Thousands of wreaths and bouquets arrived, but the gate of the Vauvernagues castle in France was only opened once, to receive a cross of roses whose ribbon bore a message: From Malaga, to Pablo Picasso, it said.
Paradoxically, the death in April 1973 of this genius artist, who was born in Malaga, marked the beginning of a return to his roots. It started with the opening of the Casa Natal, the house in the Plaza de la Merced where he was born, as a museum, and that also sowed the seed for the now world-famous Malaga Picasso Museum, which receives more visitors than any other.
A city which had only really been known as a tourist destination before has gradually become a capital of culture in its own right.
Now, both these museums will be playing a vital role in an international event to be held next year to mark 50 years since Picasso's death. It is called Celebración Picasso 1973-2023 and it has achieved something unprecedented in the art world by bringing together the governments of Spain and France to organise 50 exhibitions in Europe and the USA.
"2023 is an important year for us because as well as commemorating 50 years since the artist's death, we are celebrating 20 years of the Picasso Museum in Malaga and marking the major contribution it has made to the cultural transformation of the city," said José Lebrero, the artistic director of the MPM, as it is known.
His diary has two of the major events in this Picasso Year marked in red: one is an exhibition which will highlight the artist's love of sculpture and the other will explore his influence on art. Both of these will be at the MPM but there will be a third as well, about Picasso's early life in the Casa Natal, which also has an extra reason to celebrate next year as it will be marking 35 years since its creation.
"It will be its most ambitious exhibition so far", the director of the agency which manages the city's museums, José María Luna, told SUR, and his office is already working on parallel activities.
"We have asked the whole cultural sector to 'think Picasso' for 2023," he explained.
"Pablo could never have imagined that 50 years after his death he would have become the Malaga brand," said Lebrero. "We are in the city where he was born, a city which attracts people from all over the world and we are in the privileged position of being able to make him and his work even better known". And that is something we will do the same way the master did: through art.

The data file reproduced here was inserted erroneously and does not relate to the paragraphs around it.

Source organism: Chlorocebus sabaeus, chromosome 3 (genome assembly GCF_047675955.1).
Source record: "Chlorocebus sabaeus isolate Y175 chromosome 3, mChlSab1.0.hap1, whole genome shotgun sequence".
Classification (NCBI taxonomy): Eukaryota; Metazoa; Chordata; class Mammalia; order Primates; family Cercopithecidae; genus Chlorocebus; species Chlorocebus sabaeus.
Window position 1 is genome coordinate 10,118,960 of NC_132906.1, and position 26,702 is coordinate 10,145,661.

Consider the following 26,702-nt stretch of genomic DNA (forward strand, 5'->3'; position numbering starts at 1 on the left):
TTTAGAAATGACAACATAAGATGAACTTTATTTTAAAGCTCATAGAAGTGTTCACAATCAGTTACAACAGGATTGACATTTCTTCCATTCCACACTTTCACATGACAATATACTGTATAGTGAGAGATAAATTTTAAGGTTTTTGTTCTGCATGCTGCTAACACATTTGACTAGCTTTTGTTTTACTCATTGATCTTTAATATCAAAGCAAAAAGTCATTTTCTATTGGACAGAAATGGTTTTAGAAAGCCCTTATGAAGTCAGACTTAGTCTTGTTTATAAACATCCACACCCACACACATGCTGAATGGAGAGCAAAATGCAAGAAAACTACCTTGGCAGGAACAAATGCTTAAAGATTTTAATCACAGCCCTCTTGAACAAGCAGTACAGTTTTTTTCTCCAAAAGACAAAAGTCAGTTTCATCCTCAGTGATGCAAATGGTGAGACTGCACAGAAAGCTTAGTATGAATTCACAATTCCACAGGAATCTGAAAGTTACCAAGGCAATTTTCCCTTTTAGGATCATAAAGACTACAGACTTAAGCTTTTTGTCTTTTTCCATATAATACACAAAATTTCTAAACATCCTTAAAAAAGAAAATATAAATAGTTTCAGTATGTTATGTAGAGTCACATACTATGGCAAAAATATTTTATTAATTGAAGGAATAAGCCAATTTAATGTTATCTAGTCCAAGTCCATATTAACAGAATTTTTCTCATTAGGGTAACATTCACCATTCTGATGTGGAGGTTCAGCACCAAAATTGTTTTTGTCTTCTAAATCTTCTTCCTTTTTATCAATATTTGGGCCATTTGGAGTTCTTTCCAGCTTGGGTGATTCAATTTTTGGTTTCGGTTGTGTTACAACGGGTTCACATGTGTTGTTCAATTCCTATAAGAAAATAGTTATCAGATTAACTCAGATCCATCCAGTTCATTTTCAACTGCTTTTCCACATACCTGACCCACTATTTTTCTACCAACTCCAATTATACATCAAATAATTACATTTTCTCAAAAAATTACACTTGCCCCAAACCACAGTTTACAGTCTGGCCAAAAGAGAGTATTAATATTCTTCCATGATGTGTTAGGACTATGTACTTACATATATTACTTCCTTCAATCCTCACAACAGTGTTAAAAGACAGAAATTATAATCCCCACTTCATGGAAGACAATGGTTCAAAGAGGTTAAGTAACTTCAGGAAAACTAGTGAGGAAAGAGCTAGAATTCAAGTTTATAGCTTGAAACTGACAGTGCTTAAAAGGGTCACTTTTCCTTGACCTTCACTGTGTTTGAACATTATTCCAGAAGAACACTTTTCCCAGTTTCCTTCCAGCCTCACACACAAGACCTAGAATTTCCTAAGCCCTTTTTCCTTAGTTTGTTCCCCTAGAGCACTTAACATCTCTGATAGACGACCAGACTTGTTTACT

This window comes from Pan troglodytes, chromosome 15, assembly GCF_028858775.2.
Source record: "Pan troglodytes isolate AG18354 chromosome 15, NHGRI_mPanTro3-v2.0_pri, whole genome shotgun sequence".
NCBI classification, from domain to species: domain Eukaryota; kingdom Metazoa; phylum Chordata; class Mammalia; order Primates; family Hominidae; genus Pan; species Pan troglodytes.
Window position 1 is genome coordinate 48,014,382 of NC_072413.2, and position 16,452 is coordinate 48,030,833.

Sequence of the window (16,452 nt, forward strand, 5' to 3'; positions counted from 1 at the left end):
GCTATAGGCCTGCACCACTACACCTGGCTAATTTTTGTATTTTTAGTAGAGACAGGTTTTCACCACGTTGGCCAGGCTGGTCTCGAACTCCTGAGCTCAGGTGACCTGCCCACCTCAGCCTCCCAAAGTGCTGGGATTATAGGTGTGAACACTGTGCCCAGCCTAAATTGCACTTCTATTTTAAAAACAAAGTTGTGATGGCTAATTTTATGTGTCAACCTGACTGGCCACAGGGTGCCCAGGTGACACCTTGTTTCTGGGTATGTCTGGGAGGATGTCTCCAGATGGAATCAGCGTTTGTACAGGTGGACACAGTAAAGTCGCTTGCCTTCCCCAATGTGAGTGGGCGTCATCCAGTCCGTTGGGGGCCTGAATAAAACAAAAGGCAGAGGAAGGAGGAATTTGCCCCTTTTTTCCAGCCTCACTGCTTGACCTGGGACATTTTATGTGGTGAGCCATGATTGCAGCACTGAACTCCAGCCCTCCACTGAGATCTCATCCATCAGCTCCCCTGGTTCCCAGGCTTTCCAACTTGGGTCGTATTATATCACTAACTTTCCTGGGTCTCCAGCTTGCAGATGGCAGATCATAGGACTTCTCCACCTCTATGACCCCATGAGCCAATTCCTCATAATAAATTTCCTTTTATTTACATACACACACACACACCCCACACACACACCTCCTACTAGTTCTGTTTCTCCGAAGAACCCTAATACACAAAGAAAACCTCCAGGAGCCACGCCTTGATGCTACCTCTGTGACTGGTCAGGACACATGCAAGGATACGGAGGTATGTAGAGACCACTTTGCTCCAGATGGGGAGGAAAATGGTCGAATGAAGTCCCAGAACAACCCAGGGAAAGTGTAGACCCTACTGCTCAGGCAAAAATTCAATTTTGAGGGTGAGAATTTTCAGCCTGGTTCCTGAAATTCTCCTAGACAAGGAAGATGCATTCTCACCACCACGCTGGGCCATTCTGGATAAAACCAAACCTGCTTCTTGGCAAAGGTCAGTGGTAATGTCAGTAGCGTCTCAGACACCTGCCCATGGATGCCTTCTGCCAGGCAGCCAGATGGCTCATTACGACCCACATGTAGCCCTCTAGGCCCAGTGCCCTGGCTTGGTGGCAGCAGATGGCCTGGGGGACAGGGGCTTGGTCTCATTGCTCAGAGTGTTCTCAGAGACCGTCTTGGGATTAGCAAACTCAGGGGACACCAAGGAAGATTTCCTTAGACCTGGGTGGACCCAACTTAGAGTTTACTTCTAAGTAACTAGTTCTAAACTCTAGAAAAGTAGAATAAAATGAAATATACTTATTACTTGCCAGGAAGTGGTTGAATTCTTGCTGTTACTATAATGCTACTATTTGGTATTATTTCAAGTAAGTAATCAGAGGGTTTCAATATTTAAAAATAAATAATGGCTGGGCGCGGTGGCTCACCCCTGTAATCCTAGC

The first major exhibition next year will open on 8 May at the MPM and it will feature the biggest collection ever in Spain of sculptures by Picasso.
For a long time these were never seen because he kept his pieces for himself and rarely sold any, but "his work revolutionised the concept of sculpture," explained Lebrero.
Under the name Picasso, Matter and Body, the exhibition explores shapes of the body through diverse materials including wood, bronze, iron, cement, steel and plaster. It was an experimentation that he embraced most evidently during his Cubist period, but was actually something he enjoyed all his life.
A month later, the Casa Natal museum will be holding an exhibition called 'The Ages of Pablo', a chronological and stylistic journey through the artist's works from his youth to his final days which he spent in the company of Jacqueline Roque.
"We are collaborating with other museums who will loan us some of their works," said José Luna. The exhibition will take place from June to October, and will showcase Picasso as a timeless artist of never-ending relevance.
As that exhibition comes to an end, the second one, at the MPM, begins on 1 October. "The Echo of Picasso"will be curated by French historian Eric Troncy and will reflect the way the painter inspired art after WW2, in terms of great artists like Antonio Saura and also by those of later generations.
"The exhibition will show how his work was echoed in very different forms and by artists of very different sensibilities," said Lebrero, who also remarked that beyond the break with Cubism, Picasso's main contribution to contemporary art was his freedom.
As well as these major exhibitions about Malaga's favourite son, the Picasso Museum will be organising a programme of complementary activities including some on the internet, and the Casa Natal will be updating its catalogue of works and including the portraits by Juan Gyenes, one of the very few photographers to whom Picasso would open the doors of his home and his studio. It will also be publishing books about its collection of ceramics by Picasso and the sketchbook the artist used as he prepared to paint "Les Desmoiselles d'Avignon".
Picasso loved Malaga and often included elements of it in his paintings. Malaga loves Picasso, too. And anybody who visits in 2023 will find it a very special place to be.